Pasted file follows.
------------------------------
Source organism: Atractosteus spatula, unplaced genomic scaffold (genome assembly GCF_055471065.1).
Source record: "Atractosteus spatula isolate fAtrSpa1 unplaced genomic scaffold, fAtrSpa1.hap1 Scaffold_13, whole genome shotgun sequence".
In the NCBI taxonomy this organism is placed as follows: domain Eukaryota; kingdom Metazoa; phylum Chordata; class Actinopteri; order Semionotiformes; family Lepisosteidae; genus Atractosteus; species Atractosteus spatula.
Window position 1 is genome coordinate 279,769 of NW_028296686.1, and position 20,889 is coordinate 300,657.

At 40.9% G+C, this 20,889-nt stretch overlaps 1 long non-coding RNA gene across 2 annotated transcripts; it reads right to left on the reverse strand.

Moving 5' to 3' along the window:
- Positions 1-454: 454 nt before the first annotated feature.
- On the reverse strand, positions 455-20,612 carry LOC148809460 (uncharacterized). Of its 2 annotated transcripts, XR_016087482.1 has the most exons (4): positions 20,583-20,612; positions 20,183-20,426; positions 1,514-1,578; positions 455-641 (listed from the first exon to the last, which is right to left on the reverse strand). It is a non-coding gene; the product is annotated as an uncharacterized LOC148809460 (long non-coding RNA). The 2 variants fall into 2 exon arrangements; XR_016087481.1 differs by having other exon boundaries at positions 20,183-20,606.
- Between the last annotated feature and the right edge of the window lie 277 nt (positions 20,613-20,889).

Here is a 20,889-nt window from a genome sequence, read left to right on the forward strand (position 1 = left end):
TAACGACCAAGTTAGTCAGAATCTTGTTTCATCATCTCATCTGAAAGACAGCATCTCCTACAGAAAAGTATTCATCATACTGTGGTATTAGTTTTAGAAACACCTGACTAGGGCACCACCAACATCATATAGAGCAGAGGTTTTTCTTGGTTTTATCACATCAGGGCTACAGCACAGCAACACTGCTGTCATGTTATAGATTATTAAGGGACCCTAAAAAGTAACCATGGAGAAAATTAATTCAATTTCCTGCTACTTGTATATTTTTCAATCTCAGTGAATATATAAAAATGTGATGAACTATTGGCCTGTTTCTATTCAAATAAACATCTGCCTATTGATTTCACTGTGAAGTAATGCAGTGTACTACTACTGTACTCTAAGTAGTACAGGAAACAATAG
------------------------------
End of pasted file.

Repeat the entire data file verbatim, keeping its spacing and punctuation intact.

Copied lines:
Source organism: Atractosteus spatula, unplaced genomic scaffold (genome assembly GCF_055471065.1).
Source record: "Atractosteus spatula isolate fAtrSpa1 unplaced genomic scaffold, fAtrSpa1.hap1 Scaffold_13, whole genome shotgun sequence".
In the NCBI taxonomy this organism is placed as follows: domain Eukaryota; kingdom Metazoa; phylum Chordata; class Actinopteri; order Semionotiformes; family Lepisosteidae; genus Atractosteus; species Atractosteus spatula.
Window position 1 is genome coordinate 279,769 of NW_028296686.1, and position 20,889 is coordinate 300,657.

At 40.9% G+C, this 20,889-nt stretch overlaps 1 long non-coding RNA gene across 2 annotated transcripts; it reads right to left on the reverse strand.

Moving 5' to 3' along the window:
- Positions 1-454: 454 nt before the first annotated feature.
- On the reverse strand, positions 455-20,612 carry LOC148809460 (uncharacterized). Of its 2 annotated transcripts, XR_016087482.1 has the most exons (4): positions 20,583-20,612; positions 20,183-20,426; positions 1,514-1,578; positions 455-641 (listed from the first exon to the last, which is right to left on the reverse strand). It is a non-coding gene; the product is annotated as an uncharacterized LOC148809460 (long non-coding RNA). The 2 variants fall into 2 exon arrangements; XR_016087481.1 differs by having other exon boundaries at positions 20,183-20,606.
- Between the last annotated feature and the right edge of the window lie 277 nt (positions 20,613-20,889).

Here is a 20,889-nt window from a genome sequence, read left to right on the forward strand (position 1 = left end):
TAACGACCAAGTTAGTCAGAATCTTGTTTCATCATCTCATCTGAAAGACAGCATCTCCTACAGAAAAGTATTCATCATACTGTGGTATTAGTTTTAGAAACACCTGACTAGGGCACCACCAACATCATATAGAGCAGAGGTTTTTCTTGGTTTTATCACATCAGGGCTACAGCACAGCAACACTGCTGTCATGTTATAGATTATTAAGGGACCCTAAAAAGTAACCATGGAGAAAATTAATTCAATTTCCTGCTACTTGTATATTTTTCAATCTCAGTGAATATATAAAAATGTGATGAACTATTGGCCTGTTTCTATTCAAATAAACATCTGCCTATTGATTTCACTGTGAAGTAATGCAGTGTACTACTACTGTACTCTAAGTAGTACAGGAAACAATAG